Egyptian Natural Gas Holding Company announced on Monday it has terminated its contract to ship gas to Israel because of contractual violations committed by Tel Aviv.
The natural gas deal, signed in 2005, is extremely unpopular in Egypt and pro-democracy activists have unanimously called for its scrapping since the overthrow of Hosni Mubarak’s regime. Egyptians believe the deal was the result of close relations between the Mubarak’s regime and the Zionist state and how his cronies hugely benefited from such business deals.
Critics insist the deal helped Israel get gas below-market prices while Mubarak’s associates made millions of dollars off the proceeds, costing the exchequer millions of dollars in lost revenue.
The gas pipeline to Israel has been targeted 14 times during the 12 months.
Israel insists it is paying a fair price for the gas and has urged Cairo to withdraw the announcement.
Mohamed Shoeb, the head of the Egyptian Natural Gas Holding Company, said Sunday the decision to cancel the deal was not political.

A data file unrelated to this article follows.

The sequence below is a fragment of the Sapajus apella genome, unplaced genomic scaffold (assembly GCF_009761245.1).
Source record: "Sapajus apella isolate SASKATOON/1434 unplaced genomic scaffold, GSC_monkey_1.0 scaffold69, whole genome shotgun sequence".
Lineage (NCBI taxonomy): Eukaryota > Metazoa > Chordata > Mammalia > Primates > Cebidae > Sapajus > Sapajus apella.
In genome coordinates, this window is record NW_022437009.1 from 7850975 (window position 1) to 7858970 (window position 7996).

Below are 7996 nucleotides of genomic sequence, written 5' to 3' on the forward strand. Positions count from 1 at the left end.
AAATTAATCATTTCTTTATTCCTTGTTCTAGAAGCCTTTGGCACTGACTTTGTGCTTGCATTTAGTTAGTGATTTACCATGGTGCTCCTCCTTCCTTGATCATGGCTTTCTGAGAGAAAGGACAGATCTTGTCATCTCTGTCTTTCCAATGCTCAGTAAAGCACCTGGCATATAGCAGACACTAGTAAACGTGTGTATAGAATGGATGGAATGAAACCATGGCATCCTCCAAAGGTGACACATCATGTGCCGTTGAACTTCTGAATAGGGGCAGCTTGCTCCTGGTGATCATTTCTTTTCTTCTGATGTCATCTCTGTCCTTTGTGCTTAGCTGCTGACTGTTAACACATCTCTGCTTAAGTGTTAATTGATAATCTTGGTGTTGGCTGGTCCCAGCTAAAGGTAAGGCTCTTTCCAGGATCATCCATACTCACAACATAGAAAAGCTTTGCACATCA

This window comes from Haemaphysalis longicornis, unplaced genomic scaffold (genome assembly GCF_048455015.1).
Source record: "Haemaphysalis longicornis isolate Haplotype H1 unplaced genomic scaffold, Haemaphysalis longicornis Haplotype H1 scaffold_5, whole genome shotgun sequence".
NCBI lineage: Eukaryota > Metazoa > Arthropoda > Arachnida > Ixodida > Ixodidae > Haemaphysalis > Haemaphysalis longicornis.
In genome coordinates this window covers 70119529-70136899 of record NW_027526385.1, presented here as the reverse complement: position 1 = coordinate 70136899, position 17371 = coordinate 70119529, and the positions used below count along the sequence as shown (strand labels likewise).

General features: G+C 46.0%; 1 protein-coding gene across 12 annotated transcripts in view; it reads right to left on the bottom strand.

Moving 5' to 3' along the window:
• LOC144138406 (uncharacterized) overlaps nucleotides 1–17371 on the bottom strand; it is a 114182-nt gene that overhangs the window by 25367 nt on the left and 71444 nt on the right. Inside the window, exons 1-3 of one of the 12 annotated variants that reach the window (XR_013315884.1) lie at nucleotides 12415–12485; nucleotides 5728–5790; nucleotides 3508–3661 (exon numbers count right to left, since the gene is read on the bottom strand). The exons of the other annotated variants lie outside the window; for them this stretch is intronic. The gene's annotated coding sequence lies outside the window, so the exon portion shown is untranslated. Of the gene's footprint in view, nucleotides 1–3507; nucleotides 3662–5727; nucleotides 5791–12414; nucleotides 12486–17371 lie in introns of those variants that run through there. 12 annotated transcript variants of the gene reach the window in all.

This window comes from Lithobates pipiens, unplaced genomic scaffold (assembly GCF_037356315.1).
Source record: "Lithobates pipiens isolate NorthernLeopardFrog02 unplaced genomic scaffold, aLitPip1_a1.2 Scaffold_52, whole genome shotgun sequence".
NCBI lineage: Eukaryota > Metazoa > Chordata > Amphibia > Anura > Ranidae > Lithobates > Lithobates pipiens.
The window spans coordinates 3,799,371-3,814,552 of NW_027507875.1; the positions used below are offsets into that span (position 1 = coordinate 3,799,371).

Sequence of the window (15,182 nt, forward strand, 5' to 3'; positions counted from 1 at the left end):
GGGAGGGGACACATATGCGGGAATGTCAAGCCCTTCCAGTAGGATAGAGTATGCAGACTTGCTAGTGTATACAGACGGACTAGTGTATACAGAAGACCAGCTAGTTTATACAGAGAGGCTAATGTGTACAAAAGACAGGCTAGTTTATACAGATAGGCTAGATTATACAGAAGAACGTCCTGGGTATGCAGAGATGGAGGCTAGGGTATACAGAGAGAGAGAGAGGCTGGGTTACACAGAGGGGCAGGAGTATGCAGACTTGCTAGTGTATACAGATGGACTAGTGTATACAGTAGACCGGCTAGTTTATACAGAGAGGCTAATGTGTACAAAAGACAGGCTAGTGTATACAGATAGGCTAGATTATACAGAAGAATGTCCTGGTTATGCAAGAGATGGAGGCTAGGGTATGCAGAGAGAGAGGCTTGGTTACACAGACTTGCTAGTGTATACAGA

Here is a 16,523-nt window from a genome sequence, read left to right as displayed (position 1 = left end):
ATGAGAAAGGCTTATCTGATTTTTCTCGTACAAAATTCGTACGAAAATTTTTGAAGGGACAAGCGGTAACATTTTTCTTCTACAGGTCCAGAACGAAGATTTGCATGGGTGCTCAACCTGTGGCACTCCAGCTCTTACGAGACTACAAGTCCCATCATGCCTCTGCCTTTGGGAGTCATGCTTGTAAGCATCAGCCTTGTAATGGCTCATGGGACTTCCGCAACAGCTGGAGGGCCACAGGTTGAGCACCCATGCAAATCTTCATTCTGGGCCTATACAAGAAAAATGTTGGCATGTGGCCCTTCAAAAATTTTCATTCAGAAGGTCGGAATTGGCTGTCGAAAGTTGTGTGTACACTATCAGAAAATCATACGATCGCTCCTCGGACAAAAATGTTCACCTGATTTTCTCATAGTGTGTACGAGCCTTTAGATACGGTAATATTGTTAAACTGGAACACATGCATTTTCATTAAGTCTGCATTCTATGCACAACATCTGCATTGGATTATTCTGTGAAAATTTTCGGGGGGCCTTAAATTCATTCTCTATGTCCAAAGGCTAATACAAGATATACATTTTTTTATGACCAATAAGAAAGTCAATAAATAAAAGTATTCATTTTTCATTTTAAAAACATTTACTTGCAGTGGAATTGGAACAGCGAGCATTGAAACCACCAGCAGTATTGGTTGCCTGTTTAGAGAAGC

“This has nothing to do with anything outside of the commercial relations,” Shoeb told The Associated Press.
He added that Israel has not made any payment during the last four months. The Egyptian official told the Egyptian TV that the decision to rescind the contract was made because “each side has rights and we are representing our rights.”
Hussein Salem, a close associate of deposed Hosni Mubarak, was among the shareholders of East Mediterranean Gas Co., a joint Egyptian-Israeli company that carries gas supplies to Israel. Salem fled Egypt for Spain and was sentenced in absentia to seven years in jail over corruption charges.
Under the 2005 deal, the Cairo-based East Mediterranean Gas Co. sells 1.7 billion cubic meters of natural gas to the Israeli company at a price critics say is set at $1.50 per million British thermal units – a measure of energy.
Opposition groups filed the suit claiming Israel gets the gas on cheap rates under the 15-year fixed price deal between a private Egyptian company, partly owned by the government, and the state-run Israel Electric Corporation.
Ibrahim Yousri, a former Egyptian diplomat who had brought the issue to court, welcomed the decision.
“It has become a scandal bigger than the (ruling) military council can withstand,” Yousri said. He added that gas shortages are blighting life of millions of people in Egypt, and fuelling unrest. He branded the deal as “treason” and called its cancellation a victory of Egypt’s national interests.